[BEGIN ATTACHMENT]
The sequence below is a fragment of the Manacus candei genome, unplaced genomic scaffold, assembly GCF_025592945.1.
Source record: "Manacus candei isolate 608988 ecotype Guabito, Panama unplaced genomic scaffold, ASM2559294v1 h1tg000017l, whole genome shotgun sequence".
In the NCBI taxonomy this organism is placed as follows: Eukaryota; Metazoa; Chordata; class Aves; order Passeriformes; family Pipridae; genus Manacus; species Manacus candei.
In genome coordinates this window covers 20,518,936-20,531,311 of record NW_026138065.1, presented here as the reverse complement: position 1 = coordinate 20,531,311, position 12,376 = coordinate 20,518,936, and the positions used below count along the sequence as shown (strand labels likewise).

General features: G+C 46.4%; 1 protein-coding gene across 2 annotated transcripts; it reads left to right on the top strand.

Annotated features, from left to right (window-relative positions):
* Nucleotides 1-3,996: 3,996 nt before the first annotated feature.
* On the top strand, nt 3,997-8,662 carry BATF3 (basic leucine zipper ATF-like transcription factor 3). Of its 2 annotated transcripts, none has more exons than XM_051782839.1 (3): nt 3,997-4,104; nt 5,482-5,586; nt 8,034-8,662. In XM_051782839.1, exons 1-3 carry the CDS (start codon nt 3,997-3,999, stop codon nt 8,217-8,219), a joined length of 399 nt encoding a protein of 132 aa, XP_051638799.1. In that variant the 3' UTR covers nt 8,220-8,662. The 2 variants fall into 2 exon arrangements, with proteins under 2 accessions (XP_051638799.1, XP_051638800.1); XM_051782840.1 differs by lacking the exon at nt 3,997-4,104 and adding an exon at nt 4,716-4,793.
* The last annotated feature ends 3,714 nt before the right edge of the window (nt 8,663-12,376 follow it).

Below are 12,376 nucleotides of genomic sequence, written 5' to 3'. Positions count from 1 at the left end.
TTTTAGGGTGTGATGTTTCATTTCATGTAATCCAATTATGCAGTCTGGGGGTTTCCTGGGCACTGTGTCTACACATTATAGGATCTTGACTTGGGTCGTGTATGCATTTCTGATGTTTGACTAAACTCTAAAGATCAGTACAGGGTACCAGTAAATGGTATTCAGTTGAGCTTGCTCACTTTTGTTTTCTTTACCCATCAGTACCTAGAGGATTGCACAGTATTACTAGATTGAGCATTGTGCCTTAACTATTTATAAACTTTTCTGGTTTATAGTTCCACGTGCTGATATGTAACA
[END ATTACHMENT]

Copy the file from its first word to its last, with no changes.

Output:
The sequence below is a fragment of the Manacus candei genome, unplaced genomic scaffold, assembly GCF_025592945.1.
Source record: "Manacus candei isolate 608988 ecotype Guabito, Panama unplaced genomic scaffold, ASM2559294v1 h1tg000017l, whole genome shotgun sequence".
In the NCBI taxonomy this organism is placed as follows: Eukaryota; Metazoa; Chordata; class Aves; order Passeriformes; family Pipridae; genus Manacus; species Manacus candei.
In genome coordinates this window covers 20,518,936-20,531,311 of record NW_026138065.1, presented here as the reverse complement: position 1 = coordinate 20,531,311, position 12,376 = coordinate 20,518,936, and the positions used below count along the sequence as shown (strand labels likewise).

General features: G+C 46.4%; 1 protein-coding gene across 2 annotated transcripts; it reads left to right on the top strand.

Annotated features, from left to right (window-relative positions):
* Nucleotides 1-3,996: 3,996 nt before the first annotated feature.
* On the top strand, nt 3,997-8,662 carry BATF3 (basic leucine zipper ATF-like transcription factor 3). Of its 2 annotated transcripts, none has more exons than XM_051782839.1 (3): nt 3,997-4,104; nt 5,482-5,586; nt 8,034-8,662. In XM_051782839.1, exons 1-3 carry the CDS (start codon nt 3,997-3,999, stop codon nt 8,217-8,219), a joined length of 399 nt encoding a protein of 132 aa, XP_051638799.1. In that variant the 3' UTR covers nt 8,220-8,662. The 2 variants fall into 2 exon arrangements, with proteins under 2 accessions (XP_051638799.1, XP_051638800.1); XM_051782840.1 differs by lacking the exon at nt 3,997-4,104 and adding an exon at nt 4,716-4,793.
* The last annotated feature ends 3,714 nt before the right edge of the window (nt 8,663-12,376 follow it).

Below are 12,376 nucleotides of genomic sequence, written 5' to 3'. Positions count from 1 at the left end.
TTTTAGGGTGTGATGTTTCATTTCATGTAATCCAATTATGCAGTCTGGGGGTTTCCTGGGCACTGTGTCTACACATTATAGGATCTTGACTTGGGTCGTGTATGCATTTCTGATGTTTGACTAAACTCTAAAGATCAGTACAGGGTACCAGTAAATGGTATTCAGTTGAGCTTGCTCACTTTTGTTTTCTTTACCCATCAGTACCTAGAGGATTGCACAGTATTACTAGATTGAGCATTGTGCCTTAACTATTTATAAACTTTTCTGGTTTATAGTTCCACGTGCTGATATGTAACA